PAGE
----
​​Manchester City’s Chelsea stumble highlights their obvious flaw

<span>From left: <a class="link " href="" data-i13n="sec:content-canvas;subsec:anchor_text;elm:context_link" data-ylk="slk:Chelsea;sec:content-canvas;subsec:anchor_text;elm:context_link;itc:0">Chelsea</a>’s <a class="link " href="" data-i13n="sec:content-canvas;subsec:anchor_text;elm:context_link" data-ylk="slk:Raheem Sterling;sec:content-canvas;subsec:anchor_text;elm:context_link;itc:0">Raheem Sterling</a> and Nicholas Jackson troubled <a class="link " href="" data-i13n="sec:content-canvas;subsec:anchor_text;elm:context_link" data-ylk="slk:Manchester City;sec:content-canvas;subsec:anchor_text;elm:context_link;itc:0">Manchester City</a> with their pace in a frustrating draw for <a class="link " href="" data-i13n="sec:content-canvas;subsec:anchor_text;elm:context_link" data-ylk="slk:Erling Haaland;sec:content-canvas;subsec:anchor_text;elm:context_link;itc:0">Erling Haaland</a> and Pep Guardiola.</span><span>Composite: Getty</span>

The assumption had been that Manchester City would beat Chelsea on Saturday and follow that up with victory over Brentford on Tuesday to move top of the Premier League table. They had won 11 in a row and there seemed no reason to think that would not become 13 and more; that’s just what City do at this time of year.

The only hope for their challengers seemed a tough run of games in March, when City face Manchester United, Liverpool, Brighton, Arsenal and Aston Villa in successive league games; perhaps that run was a hurdle that could hinder City’s charge for a fifth Premier League title in six years. The question was how far ahead they would be by then. Now, though, so long as Liverpool beat Luton at home next week, City will not start that vital run of games with a lead.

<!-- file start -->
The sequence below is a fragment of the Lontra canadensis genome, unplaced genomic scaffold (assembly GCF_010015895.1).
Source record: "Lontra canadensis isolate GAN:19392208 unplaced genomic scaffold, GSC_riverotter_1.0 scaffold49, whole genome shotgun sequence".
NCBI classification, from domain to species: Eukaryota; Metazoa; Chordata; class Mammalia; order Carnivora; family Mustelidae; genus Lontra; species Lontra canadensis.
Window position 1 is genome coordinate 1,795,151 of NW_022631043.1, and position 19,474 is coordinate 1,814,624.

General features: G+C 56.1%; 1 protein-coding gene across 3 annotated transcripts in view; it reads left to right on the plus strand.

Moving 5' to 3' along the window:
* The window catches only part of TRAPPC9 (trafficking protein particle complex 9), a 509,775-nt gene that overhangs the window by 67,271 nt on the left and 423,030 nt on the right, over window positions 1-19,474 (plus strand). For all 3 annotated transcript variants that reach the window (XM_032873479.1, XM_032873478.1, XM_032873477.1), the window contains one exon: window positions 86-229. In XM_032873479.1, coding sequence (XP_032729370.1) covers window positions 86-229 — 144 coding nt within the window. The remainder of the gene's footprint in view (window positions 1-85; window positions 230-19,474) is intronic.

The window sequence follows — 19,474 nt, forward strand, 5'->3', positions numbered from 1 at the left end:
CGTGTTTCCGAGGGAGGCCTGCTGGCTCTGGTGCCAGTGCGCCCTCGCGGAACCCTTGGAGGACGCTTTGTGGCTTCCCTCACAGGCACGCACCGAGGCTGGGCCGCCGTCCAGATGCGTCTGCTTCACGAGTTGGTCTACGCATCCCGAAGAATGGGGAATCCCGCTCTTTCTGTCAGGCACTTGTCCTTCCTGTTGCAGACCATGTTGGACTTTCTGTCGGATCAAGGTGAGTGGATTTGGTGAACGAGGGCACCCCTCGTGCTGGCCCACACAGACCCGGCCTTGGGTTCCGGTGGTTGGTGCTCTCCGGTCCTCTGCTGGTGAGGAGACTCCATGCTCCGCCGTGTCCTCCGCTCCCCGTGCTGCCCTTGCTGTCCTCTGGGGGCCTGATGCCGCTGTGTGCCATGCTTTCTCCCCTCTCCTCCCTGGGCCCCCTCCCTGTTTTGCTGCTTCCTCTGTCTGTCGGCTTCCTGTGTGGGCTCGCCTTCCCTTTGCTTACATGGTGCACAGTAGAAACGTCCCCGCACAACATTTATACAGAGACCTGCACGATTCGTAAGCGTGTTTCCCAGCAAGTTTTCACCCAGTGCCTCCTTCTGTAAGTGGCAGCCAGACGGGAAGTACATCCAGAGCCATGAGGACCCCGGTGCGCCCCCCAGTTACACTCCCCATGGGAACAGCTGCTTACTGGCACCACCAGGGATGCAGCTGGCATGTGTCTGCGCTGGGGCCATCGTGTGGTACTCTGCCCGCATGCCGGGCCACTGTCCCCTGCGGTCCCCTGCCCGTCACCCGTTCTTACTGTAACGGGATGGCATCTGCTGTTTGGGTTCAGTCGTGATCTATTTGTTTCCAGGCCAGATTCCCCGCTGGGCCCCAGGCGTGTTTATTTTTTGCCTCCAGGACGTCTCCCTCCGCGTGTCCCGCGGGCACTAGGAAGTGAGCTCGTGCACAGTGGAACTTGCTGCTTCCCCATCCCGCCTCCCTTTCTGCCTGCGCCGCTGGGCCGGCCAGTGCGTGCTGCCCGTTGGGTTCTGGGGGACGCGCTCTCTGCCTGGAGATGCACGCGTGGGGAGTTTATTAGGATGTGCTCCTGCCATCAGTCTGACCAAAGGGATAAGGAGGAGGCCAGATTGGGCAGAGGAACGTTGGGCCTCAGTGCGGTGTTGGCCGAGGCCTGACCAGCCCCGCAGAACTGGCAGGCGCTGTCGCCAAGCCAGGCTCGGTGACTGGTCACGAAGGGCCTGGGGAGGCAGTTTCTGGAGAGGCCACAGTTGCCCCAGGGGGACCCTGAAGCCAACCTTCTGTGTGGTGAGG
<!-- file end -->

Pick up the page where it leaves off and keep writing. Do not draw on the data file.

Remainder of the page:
Related: Was City’s Chelsea draw just an off day for Erling Haaland? – Football Weekly podcast

Perhaps that doesn’t much matter: the key will still be City’s games away at Liverpool and at home to Arsenal next month. Win those, and the title should still be theirs. But that’s where the detail of Saturday kicks in: City weren’t actually very good. It’s true they won the game 2.6 to 1.4 by Opta’s xG model, and true also that Erling Haaland missed a hatful of chances (1.7xG’s worth, according to Opta), but it’s also the case that they conceded chance after chance on the break – in just the way Pep Guardiola teams always do when they’re vulnerable.

Nicolas Jackson and Raheem Sterling both missed one-on-ones in the first half before Sterling scored. Ederson made an excellent save to keep out a Sterling effort from a Jackson cross in the second half. And there were other moments when a more clinical team than Chelsea might have created opportunities: Ben Chilwell, in particular, had a golden chance to feed Jackson or Sterling an opening before half-time, only to duff his pass when he was under limited pressure.